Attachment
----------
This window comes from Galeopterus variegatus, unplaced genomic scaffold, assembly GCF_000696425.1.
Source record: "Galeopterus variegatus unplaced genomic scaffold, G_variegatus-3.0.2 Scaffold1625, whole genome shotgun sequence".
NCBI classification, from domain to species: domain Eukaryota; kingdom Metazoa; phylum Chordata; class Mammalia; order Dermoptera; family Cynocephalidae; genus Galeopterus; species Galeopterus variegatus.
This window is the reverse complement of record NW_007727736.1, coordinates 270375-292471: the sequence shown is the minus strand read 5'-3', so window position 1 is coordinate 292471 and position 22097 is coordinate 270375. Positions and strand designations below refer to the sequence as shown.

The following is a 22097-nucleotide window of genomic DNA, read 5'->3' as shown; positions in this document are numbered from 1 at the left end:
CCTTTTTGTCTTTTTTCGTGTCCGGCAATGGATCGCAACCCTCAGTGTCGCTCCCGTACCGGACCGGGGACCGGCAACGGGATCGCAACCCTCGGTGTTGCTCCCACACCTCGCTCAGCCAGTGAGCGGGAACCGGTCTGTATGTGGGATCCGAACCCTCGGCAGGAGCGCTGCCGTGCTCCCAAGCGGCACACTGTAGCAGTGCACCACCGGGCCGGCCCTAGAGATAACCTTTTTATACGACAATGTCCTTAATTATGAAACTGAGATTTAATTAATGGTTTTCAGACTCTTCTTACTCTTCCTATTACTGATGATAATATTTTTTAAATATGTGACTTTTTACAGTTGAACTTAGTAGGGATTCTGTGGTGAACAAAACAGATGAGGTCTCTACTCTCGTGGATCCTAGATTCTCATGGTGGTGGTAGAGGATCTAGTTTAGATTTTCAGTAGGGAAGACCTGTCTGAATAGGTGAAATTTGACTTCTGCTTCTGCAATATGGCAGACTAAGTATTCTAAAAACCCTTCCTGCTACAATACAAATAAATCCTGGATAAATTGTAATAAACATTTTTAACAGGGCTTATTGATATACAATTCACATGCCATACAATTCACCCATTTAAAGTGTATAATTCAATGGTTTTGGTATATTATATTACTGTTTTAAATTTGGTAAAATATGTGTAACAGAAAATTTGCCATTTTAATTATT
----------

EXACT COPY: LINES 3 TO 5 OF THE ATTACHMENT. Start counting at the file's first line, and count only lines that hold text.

NCBI classification, from domain to species: domain Eukaryota; kingdom Metazoa; phylum Chordata; class Mammalia; order Dermoptera; family Cynocephalidae; genus Galeopterus; species Galeopterus variegatus.
This window is the reverse complement of record NW_007727736.1, coordinates 270375-292471: the sequence shown is the minus strand read 5'-3', so window position 1 is coordinate 292471 and position 22097 is coordinate 270375. Positions and strand designations below refer to the sequence as shown.

The following is a 22097-nucleotide window of genomic DNA, read 5'->3' as shown; positions in this document are numbered from 1 at the left end: